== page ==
Columbus Day is not the cutesy holiday we were taught as children, drawing out pictures of the Nina, Pinta and Santa Maria. It’s time to honor those who have been exploited, not the image and myth of a man who “discovered” America.

There is a movement to end the celebration of Columbus Day in favor of a holiday that recognizes Native peoples and their resiliency. Some are even asking that the holiday be renamed to Indigenous Peoples’ Day. A woman named Baley Champagne led the effort to change the name of the holiday in her home state of Louisiana. She hopes to make the change nationwide.

I am a proponent of digging up the real stories and bringing light to what really happened in the past. Here’s another good article I wrote based on the horrible schools indigenous children were forced to be subjected to in the late 1800’s through a majority of the 1900’s:  Fan of Yellowstone and 1923? You Need To Hear This. – USA Daily Times

It’s time to recognize and teach our children the real stories of what transpired instead of fluffy holidays covering up the truth.  It’s an important way to avoid a repeat of what happened.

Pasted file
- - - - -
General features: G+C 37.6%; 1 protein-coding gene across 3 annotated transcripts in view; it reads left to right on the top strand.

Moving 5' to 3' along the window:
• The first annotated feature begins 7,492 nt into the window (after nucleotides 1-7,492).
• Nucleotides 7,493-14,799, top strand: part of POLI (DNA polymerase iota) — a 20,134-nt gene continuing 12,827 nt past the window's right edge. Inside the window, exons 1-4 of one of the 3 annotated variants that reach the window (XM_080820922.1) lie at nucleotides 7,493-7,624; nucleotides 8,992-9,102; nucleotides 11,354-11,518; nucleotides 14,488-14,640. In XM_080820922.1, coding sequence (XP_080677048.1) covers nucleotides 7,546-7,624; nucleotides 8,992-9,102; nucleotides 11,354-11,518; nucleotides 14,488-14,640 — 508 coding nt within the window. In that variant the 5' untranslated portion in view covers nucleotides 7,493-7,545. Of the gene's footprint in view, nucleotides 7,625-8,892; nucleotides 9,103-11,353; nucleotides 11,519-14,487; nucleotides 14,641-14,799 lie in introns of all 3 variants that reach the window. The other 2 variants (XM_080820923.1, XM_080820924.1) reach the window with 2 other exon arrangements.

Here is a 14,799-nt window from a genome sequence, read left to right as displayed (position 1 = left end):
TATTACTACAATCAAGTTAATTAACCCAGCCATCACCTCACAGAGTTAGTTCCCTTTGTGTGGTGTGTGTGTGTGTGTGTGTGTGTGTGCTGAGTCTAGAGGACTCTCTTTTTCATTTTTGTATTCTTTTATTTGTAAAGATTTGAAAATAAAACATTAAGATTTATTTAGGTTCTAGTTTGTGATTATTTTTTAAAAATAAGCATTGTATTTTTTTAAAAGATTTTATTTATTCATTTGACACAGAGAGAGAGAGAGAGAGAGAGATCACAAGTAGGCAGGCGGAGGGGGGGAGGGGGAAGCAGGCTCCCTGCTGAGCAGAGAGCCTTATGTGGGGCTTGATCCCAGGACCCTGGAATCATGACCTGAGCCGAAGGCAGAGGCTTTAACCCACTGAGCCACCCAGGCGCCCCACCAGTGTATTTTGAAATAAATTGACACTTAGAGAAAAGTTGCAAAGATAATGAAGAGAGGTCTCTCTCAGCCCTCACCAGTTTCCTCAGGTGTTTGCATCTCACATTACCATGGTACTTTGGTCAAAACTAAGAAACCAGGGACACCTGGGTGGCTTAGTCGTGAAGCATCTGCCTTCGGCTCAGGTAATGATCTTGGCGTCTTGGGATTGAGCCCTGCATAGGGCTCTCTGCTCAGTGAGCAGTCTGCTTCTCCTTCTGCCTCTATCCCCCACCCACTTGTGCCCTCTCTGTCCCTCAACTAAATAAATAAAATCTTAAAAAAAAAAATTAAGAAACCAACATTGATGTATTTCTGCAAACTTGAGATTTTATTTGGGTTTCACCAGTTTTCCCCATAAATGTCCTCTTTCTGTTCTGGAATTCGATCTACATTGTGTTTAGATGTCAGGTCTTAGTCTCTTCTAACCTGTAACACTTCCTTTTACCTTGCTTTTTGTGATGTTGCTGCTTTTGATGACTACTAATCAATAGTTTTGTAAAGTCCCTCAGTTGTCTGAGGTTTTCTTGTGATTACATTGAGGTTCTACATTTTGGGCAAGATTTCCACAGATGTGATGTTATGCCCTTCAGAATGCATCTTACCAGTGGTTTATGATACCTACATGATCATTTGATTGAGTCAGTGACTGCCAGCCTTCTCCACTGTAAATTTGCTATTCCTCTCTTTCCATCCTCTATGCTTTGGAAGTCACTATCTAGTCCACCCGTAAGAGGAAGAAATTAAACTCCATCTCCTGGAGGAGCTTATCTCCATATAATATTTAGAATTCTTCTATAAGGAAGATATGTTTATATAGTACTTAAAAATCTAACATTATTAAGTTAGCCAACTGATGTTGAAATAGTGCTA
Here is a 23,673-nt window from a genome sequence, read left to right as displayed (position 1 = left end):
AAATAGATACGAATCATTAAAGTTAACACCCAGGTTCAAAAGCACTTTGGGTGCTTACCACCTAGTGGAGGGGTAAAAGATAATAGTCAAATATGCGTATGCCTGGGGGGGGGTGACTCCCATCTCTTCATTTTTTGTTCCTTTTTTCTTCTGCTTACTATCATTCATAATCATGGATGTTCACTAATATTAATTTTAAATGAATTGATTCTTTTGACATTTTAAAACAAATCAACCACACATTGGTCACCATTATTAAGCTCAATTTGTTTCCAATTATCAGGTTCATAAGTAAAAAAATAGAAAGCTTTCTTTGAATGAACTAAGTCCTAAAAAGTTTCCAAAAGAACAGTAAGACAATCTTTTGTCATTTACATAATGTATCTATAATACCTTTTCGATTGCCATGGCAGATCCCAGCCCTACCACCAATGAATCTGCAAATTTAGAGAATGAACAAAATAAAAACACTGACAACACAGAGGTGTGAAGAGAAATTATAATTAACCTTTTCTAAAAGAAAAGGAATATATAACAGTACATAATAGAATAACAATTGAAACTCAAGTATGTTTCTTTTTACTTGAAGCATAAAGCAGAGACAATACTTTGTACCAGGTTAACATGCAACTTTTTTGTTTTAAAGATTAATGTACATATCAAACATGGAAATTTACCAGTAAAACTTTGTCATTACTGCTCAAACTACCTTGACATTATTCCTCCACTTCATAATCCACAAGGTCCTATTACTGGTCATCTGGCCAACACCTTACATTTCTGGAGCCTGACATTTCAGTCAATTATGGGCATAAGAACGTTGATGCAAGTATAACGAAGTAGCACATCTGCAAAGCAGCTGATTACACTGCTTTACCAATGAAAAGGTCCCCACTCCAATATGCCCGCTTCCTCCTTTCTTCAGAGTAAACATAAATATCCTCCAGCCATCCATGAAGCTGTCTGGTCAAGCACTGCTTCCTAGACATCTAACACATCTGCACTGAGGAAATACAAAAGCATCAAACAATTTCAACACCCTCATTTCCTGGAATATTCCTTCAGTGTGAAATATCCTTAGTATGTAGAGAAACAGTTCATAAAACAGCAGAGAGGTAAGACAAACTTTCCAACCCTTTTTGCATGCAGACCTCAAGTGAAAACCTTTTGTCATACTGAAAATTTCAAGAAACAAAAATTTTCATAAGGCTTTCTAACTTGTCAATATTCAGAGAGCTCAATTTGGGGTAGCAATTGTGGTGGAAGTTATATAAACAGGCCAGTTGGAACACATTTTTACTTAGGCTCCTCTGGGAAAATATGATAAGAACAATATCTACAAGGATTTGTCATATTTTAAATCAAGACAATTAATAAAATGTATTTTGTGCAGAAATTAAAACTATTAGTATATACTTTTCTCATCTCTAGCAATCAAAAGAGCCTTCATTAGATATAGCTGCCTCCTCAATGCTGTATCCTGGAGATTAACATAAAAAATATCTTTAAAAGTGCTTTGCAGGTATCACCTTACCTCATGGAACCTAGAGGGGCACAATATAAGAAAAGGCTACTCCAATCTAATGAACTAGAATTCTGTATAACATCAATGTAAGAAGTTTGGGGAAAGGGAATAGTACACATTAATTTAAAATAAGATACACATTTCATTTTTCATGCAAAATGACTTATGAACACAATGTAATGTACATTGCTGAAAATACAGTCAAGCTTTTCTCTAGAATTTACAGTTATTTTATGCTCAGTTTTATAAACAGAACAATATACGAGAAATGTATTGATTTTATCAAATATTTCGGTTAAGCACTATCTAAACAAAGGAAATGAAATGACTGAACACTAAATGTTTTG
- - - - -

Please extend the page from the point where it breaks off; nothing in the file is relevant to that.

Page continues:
If there is any support, I can offer in living your best life, feel free to download your copy of 30-Day Blueprint Towards Living Your Best Life or send a message to  Discovering and living by your personalized playbook are important steps we can create together!



As a best selling author, inspirational speaker and Nationally Syndicated Columnist, Wendy Bjork empowers women to see beyond whatever challenges they are navigating.

She inspires them to boldly live in acceptance, live healthy and free as she teaches them to see life in a different way to fulfill their dreams that have been left on the back-burner for far too long.

Her platform is the place for women to begin receiving the support they are seeking as they create their roadmap back to freedom and wellness with Wendy lighting their path.

As a pioneer in advocacy and mentorship, Wendy is leading a global revolution of women walking in purpose and peace as she illumines their path ahead with the light of HOPE:  Harmony, Options, Peace & Empowerment.